Contemporary movements within Judaism are applying the ancient Sabbatical year to new traditions and challenges: “Shmita, with its dual acknowledgment and transcendence of the agricultural and economic realm, offers an opportunity for social reset and renewal to the entire Jewish world — and beyond” (Hazon).

Hazon states plainly: Shmita is the vision of a just society.

In pursuit of a just society, I’ve found that I’ve traded my own pursuit of justice for to-do lists, the strange competitiveness for patient advocate grants and scholarships for selection in certain conferences, conversations with agents and editors about publishing work, and the sense that if you say “No” to one opportunity, whatever it is, you may not get the invite for the next.

In the commodification of people’s lived experience and capitalism’s pursuit of more, shmita is yet more powerful: “In a world of ‘get up and do,’ not everyone is equal; however, in a world of ‘rest and restrain’ everyone is equal. And this [equality] is the root of peace” (paraphrased from the Shmita Sourcebook and this commentary).

The Jewish Pastor’s Kid

I share family roots of both Christianity (Dad’s side) and Judaism (Mom’s side). I am a Jewish pastor’s kid. I say that with a grin because it probably gives plenty of cause for certain stripes of both Jews and Christians to be perplexed, if not dubious. At any rate, it is the historical context of these traditions, the geopolitics of ancient Southwest Asia and Northern Africa that feature most prominently in its development, and the storied history of Biblical authorship that compel me to study and discuss. There is theology, good and bad, that falls out of the historical project, and the explicit and implied Christian anti-semitism that conceives of the Hebrew Bible only as a marker pointing to the Christian messianic figure, Jesus.

A central theme that I identify in this history is liberation for all people. I see myself with a unique set of skills and life experiences: growing up in the church, discovering my Jewish heritage, studying in college and synagogue settings, committing myself deeply to justice, viewing the world anew as a disabled and chronically ill person, and recognizing that with white supremacy posing an existential threat to American democracy, the liberation of Jewish people in Christian spaces is one way to combat persistent anti-semitism.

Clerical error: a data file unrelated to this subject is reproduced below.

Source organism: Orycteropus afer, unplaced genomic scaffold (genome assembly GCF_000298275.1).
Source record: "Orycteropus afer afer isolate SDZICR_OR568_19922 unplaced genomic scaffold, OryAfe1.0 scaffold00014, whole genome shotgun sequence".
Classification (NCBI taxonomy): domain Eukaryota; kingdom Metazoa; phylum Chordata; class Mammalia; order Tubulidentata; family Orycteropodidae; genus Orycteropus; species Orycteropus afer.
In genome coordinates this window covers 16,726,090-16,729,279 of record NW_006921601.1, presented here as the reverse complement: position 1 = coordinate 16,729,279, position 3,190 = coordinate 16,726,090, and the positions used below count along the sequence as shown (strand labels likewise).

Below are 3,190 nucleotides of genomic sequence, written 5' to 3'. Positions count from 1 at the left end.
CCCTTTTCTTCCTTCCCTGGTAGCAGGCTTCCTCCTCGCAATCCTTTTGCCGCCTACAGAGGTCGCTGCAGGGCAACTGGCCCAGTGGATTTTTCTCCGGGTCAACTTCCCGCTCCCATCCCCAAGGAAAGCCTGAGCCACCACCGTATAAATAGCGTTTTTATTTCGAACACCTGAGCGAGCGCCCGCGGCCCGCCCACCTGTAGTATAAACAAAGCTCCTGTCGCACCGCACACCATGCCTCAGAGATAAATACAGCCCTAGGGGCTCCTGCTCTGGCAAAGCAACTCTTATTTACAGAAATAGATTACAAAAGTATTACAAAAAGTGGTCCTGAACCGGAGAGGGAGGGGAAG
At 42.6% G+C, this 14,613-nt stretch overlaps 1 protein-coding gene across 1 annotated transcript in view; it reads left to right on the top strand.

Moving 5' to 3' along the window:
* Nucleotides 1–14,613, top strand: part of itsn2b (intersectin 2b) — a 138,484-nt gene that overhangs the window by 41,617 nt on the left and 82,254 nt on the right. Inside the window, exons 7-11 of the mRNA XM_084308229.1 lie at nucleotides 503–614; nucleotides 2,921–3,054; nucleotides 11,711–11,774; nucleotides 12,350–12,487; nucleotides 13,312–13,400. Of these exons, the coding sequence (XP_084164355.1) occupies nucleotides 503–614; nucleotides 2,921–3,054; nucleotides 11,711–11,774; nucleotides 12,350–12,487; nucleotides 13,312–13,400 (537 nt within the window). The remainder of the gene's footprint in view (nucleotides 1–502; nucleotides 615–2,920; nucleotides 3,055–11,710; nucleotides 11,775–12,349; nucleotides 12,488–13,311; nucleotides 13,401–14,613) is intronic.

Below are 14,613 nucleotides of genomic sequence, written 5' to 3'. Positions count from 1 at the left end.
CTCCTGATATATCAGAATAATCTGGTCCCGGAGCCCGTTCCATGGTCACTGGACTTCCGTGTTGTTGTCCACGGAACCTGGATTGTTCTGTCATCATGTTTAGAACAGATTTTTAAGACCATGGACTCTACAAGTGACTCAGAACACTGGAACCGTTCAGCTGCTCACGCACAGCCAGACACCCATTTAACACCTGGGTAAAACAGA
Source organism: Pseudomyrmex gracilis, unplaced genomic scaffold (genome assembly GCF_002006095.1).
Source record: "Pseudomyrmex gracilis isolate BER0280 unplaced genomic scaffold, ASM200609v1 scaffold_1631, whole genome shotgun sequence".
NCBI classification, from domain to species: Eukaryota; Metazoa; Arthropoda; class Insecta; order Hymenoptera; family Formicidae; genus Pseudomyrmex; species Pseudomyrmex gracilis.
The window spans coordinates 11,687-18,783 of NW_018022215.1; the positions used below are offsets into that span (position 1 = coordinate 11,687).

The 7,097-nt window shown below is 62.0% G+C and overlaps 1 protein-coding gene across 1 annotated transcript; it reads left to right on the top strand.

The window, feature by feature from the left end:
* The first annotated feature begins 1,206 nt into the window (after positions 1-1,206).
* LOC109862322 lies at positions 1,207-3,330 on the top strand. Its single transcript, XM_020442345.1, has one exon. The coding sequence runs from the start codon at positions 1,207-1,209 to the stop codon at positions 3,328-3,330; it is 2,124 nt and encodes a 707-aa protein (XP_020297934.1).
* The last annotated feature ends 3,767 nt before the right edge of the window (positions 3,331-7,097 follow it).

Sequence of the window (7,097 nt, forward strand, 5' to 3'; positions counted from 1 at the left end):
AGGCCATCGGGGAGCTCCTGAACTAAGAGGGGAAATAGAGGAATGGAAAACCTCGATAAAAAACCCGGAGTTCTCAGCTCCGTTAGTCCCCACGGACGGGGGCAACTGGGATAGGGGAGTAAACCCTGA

In the release from the work I have known, it is pursuing these themes that I view as part of my reset, and to take this work seriously, I need to negotiate certain trade-offs.

Rest and Release

I enter my seventh year with this disease with rest in mind. I am declaring an intention to step away from the blog for a time. I am not sure what that time will be. I’ll say this: Glioblastology began as a way for me to process my experience as a newly diagnosed person with brain cancer. The blog has transformed with me as I gained further insight and experience. Now, the time has come to lean into other facets of my life that could use continued study and internal transformation in service of a just society. I could be back here next week, but more likely, the rest will be longer.

Thank you for toiling with me for these six years. More posts will come, in time.

This post originally appeared June 10, 2022, on Glioblastology. It is republished with permission.